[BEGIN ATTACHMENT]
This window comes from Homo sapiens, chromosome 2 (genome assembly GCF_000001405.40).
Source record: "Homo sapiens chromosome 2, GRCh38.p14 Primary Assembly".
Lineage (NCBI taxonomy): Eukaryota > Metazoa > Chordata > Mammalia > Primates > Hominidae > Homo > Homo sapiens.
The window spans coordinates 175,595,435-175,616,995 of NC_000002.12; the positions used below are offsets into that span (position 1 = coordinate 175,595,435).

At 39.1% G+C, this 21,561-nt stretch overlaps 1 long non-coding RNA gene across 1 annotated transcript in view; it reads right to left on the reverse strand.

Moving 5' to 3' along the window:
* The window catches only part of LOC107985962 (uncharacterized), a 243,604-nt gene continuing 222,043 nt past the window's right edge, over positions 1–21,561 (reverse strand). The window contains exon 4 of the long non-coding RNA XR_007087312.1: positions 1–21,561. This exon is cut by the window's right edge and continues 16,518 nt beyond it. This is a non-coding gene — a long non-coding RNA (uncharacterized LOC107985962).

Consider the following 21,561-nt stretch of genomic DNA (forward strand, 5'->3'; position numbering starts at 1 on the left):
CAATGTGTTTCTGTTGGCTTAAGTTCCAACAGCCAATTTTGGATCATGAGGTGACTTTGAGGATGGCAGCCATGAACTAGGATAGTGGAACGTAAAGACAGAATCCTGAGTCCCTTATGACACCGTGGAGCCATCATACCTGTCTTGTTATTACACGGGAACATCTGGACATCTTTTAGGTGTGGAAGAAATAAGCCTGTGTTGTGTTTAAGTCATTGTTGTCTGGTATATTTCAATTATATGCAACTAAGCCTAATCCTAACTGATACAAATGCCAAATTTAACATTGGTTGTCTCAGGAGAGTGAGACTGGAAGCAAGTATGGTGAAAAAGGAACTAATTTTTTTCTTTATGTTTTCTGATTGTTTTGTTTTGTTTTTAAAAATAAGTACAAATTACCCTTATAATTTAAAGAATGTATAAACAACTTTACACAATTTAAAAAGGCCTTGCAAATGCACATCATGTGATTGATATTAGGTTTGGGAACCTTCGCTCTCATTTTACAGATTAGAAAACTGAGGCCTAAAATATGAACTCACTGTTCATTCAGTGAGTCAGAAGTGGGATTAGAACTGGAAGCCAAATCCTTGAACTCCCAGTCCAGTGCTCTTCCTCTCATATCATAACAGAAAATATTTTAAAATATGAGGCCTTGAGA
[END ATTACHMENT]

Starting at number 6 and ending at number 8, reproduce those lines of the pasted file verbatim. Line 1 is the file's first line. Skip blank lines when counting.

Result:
Moving 5' to 3' along the window:
* The window catches only part of LOC107985962 (uncharacterized), a 243,604-nt gene continuing 222,043 nt past the window's right edge, over positions 1–21,561 (reverse strand). The window contains exon 4 of the long non-coding RNA XR_007087312.1: positions 1–21,561. This exon is cut by the window's right edge and continues 16,518 nt beyond it. This is a non-coding gene — a long non-coding RNA (uncharacterized LOC107985962).

Consider the following 21,561-nt stretch of genomic DNA (forward strand, 5'->3'; position numbering starts at 1 on the left):